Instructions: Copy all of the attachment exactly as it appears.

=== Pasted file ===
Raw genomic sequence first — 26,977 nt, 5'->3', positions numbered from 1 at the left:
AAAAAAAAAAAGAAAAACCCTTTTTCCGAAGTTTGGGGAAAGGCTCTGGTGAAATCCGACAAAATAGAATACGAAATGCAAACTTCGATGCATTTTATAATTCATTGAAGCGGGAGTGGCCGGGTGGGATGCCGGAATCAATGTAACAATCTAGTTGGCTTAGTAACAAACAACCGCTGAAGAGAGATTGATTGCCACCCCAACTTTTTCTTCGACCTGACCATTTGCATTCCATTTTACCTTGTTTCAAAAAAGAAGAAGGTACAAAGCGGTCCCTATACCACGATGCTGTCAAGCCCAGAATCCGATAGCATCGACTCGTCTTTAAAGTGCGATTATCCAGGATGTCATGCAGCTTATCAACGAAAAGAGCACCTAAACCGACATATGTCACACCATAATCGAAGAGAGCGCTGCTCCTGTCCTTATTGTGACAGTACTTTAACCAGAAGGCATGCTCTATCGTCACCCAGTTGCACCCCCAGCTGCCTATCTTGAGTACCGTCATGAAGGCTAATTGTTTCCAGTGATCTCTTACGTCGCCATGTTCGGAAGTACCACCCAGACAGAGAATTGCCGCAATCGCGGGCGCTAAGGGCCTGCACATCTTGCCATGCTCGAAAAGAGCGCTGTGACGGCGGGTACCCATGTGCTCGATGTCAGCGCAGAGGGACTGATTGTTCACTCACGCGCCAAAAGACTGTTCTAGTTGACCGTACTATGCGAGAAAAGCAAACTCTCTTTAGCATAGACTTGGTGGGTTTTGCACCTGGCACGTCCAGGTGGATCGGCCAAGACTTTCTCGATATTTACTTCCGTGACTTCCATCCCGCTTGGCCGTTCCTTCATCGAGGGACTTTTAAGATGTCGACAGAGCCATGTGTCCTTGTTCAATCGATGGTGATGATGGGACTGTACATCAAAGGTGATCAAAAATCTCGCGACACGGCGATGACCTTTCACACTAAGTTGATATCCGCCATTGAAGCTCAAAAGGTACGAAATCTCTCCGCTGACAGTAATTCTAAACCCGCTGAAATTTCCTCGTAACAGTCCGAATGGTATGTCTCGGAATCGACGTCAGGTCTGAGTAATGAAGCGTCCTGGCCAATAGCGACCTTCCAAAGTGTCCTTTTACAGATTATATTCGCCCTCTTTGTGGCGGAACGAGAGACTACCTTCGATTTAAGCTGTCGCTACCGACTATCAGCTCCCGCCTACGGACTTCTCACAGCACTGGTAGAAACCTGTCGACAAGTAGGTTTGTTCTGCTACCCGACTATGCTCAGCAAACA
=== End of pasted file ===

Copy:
Raw genomic sequence first — 26,977 nt, 5'->3', positions numbered from 1 at the left:
AAAAAAAAAAAGAAAAACCCTTTTTCCGAAGTTTGGGGAAAGGCTCTGGTGAAATCCGACAAAATAGAATACGAAATGCAAACTTCGATGCATTTTATAATTCATTGAAGCGGGAGTGGCCGGGTGGGATGCCGGAATCAATGTAACAATCTAGTTGGCTTAGTAACAAACAACCGCTGAAGAGAGATTGATTGCCACCCCAACTTTTTCTTCGACCTGACCATTTGCATTCCATTTTACCTTGTTTCAAAAAAGAAGAAGGTACAAAGCGGTCCCTATACCACGATGCTGTCAAGCCCAGAATCCGATAGCATCGACTCGTCTTTAAAGTGCGATTATCCAGGATGTCATGCAGCTTATCAACGAAAAGAGCACCTAAACCGACATATGTCACACCATAATCGAAGAGAGCGCTGCTCCTGTCCTTATTGTGACAGTACTTTAACCAGAAGGCATGCTCTATCGTCACCCAGTTGCACCCCCAGCTGCCTATCTTGAGTACCGTCATGAAGGCTAATTGTTTCCAGTGATCTCTTACGTCGCCATGTTCGGAAGTACCACCCAGACAGAGAATTGCCGCAATCGCGGGCGCTAAGGGCCTGCACATCTTGCCATGCTCGAAAAGAGCGCTGTGACGGCGGGTACCCATGTGCTCGATGTCAGCGCAGAGGGACTGATTGTTCACTCACGCGCCAAAAGACTGTTCTAGTTGACCGTACTATGCGAGAAAAGCAAACTCTCTTTAGCATAGACTTGGTGGGTTTTGCACCTGGCACGTCCAGGTGGATCGGCCAAGACTTTCTCGATATTTACTTCCGTGACTTCCATCCCGCTTGGCCGTTCCTTCATCGAGGGACTTTTAAGATGTCGACAGAGCCATGTGTCCTTGTTCAATCGATGGTGATGATGGGACTGTACATCAAAGGTGATCAAAAATCTCGCGACACGGCGATGACCTTTCACACTAAGTTGATATCCGCCATTGAAGCTCAAAAGGTACGAAATCTCTCCGCTGACAGTAATTCTAAACCCGCTGAAATTTCCTCGTAACAGTCCGAATGGTATGTCTCGGAATCGACGTCAGGTCTGAGTAATGAAGCGTCCTGGCCAATAGCGACCTTCCAAAGTGTCCTTTTACAGATTATATTCGCCCTCTTTGTGGCGGAACGAGAGACTACCTTCGATTTAAGCTGTCGCTACCGACTATCAGCTCCCGCCTACGGACTTCTCACAGCACTGGTAGAAACCTGTCGACAAGTAGGTTTGTTCTGCTACCCGACTATGCTCAGCAAACA